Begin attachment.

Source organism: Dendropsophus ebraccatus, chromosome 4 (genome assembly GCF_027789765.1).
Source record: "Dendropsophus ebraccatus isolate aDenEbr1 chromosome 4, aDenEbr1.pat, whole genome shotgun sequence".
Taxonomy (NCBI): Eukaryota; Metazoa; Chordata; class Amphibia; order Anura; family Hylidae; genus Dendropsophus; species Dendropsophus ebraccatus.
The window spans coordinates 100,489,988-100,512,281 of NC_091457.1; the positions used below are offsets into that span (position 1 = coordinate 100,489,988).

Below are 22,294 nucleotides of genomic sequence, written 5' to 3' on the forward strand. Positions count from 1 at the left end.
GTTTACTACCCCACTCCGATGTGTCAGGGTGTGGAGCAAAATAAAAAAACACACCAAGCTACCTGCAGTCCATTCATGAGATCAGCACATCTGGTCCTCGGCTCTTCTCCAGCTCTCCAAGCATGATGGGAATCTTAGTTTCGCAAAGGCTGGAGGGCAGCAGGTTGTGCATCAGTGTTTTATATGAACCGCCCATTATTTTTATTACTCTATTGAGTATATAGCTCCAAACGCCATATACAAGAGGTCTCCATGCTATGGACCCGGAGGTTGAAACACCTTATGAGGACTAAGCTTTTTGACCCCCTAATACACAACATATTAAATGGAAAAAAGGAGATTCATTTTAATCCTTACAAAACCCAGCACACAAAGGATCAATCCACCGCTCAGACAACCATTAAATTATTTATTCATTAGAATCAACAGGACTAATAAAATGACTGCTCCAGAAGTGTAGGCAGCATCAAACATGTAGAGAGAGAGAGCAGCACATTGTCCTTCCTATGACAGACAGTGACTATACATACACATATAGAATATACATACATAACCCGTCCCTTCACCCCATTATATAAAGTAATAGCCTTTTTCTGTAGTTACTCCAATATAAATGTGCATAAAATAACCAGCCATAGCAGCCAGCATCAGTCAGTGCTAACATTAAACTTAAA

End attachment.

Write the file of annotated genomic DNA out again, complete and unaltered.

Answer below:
Source organism: Dendropsophus ebraccatus, chromosome 4 (genome assembly GCF_027789765.1).
Source record: "Dendropsophus ebraccatus isolate aDenEbr1 chromosome 4, aDenEbr1.pat, whole genome shotgun sequence".
Taxonomy (NCBI): Eukaryota; Metazoa; Chordata; class Amphibia; order Anura; family Hylidae; genus Dendropsophus; species Dendropsophus ebraccatus.
The window spans coordinates 100,489,988-100,512,281 of NC_091457.1; the positions used below are offsets into that span (position 1 = coordinate 100,489,988).

Below are 22,294 nucleotides of genomic sequence, written 5' to 3' on the forward strand. Positions count from 1 at the left end.
GTTTACTACCCCACTCCGATGTGTCAGGGTGTGGAGCAAAATAAAAAAACACACCAAGCTACCTGCAGTCCATTCATGAGATCAGCACATCTGGTCCTCGGCTCTTCTCCAGCTCTCCAAGCATGATGGGAATCTTAGTTTCGCAAAGGCTGGAGGGCAGCAGGTTGTGCATCAGTGTTTTATATGAACCGCCCATTATTTTTATTACTCTATTGAGTATATAGCTCCAAACGCCATATACAAGAGGTCTCCATGCTATGGACCCGGAGGTTGAAACACCTTATGAGGACTAAGCTTTTTGACCCCCTAATACACAACATATTAAATGGAAAAAAGGAGATTCATTTTAATCCTTACAAAACCCAGCACACAAAGGATCAATCCACCGCTCAGACAACCATTAAATTATTTATTCATTAGAATCAACAGGACTAATAAAATGACTGCTCCAGAAGTGTAGGCAGCATCAAACATGTAGAGAGAGAGAGCAGCACATTGTCCTTCCTATGACAGACAGTGACTATACATACACATATAGAATATACATACATAACCCGTCCCTTCACCCCATTATATAAAGTAATAGCCTTTTTCTGTAGTTACTCCAATATAAATGTGCATAAAATAACCAGCCATAGCAGCCAGCATCAGTCAGTGCTAACATTAAACTTAAA